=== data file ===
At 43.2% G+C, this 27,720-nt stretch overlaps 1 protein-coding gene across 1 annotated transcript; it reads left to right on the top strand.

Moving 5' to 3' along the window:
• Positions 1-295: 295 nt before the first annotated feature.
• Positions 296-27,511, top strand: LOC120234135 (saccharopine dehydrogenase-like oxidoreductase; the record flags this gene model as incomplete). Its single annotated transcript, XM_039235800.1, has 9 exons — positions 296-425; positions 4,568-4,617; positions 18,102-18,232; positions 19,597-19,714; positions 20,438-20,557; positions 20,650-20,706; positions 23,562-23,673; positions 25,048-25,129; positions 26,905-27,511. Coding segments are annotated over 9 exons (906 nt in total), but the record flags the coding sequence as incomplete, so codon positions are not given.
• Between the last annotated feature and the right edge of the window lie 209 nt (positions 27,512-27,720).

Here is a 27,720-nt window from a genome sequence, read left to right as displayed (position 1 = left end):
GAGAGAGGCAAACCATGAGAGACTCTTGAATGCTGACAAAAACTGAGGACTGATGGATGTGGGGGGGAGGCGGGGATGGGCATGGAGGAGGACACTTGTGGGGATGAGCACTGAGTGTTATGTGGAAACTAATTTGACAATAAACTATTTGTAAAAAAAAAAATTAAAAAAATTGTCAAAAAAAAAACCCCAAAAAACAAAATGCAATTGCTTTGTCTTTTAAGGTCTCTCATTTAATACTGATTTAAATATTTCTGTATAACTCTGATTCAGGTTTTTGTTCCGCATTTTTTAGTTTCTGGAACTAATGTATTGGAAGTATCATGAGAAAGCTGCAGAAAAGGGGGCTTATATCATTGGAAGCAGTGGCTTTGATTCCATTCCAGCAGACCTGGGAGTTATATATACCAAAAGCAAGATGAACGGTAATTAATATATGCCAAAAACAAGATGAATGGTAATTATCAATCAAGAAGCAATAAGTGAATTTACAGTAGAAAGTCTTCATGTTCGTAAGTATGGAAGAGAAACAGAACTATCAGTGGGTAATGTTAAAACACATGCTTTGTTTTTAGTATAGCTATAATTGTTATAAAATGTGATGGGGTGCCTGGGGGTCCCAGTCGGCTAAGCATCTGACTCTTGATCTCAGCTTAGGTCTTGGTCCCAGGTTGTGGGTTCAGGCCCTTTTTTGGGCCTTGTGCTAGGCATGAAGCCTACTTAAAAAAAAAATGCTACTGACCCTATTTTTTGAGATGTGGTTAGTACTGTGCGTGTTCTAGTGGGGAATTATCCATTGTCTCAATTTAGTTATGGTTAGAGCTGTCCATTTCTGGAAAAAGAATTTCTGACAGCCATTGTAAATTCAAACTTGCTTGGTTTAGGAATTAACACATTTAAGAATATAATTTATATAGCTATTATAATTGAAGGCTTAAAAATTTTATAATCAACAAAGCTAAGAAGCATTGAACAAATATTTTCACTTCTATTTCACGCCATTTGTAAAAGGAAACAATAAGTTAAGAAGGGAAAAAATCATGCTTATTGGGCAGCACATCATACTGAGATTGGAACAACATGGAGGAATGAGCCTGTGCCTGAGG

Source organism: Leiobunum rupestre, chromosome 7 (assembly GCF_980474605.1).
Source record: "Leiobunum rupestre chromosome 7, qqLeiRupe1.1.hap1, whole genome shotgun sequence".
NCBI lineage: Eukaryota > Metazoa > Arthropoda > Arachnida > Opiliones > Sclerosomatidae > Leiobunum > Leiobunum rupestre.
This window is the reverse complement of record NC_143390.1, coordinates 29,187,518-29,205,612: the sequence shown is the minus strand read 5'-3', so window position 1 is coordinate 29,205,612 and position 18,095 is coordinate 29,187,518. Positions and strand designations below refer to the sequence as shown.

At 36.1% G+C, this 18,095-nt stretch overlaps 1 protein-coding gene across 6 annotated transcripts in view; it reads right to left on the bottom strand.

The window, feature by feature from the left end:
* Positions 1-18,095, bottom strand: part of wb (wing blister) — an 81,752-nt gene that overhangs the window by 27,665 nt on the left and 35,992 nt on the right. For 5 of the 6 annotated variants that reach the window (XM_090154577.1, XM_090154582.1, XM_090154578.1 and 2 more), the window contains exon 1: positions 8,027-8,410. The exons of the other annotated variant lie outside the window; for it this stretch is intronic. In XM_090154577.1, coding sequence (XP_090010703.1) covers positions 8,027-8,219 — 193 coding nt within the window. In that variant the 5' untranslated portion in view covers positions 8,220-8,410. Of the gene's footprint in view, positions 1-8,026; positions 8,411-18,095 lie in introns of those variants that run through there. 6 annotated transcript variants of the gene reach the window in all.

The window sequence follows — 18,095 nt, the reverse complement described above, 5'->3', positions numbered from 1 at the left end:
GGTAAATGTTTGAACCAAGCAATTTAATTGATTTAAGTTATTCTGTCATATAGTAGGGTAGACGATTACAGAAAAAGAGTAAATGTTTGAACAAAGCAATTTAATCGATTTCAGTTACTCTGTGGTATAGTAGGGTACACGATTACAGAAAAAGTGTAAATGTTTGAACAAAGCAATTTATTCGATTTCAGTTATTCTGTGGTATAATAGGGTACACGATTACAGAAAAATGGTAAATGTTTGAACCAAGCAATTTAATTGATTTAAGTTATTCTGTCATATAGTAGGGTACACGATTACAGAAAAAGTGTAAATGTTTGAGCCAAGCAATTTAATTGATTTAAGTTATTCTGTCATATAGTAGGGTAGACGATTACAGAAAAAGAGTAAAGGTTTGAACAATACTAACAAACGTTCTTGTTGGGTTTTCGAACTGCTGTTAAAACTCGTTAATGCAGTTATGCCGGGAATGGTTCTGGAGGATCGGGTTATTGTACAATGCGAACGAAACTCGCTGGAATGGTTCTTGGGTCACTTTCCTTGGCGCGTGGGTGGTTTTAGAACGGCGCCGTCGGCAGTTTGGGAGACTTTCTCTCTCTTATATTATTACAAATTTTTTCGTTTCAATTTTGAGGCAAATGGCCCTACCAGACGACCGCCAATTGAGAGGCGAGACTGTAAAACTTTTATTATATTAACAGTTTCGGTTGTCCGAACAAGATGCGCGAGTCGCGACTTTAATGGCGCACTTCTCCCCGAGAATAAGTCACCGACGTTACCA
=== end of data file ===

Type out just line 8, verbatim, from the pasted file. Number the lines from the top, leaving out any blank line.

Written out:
Source organism: Leiobunum rupestre, chromosome 7 (assembly GCF_980474605.1).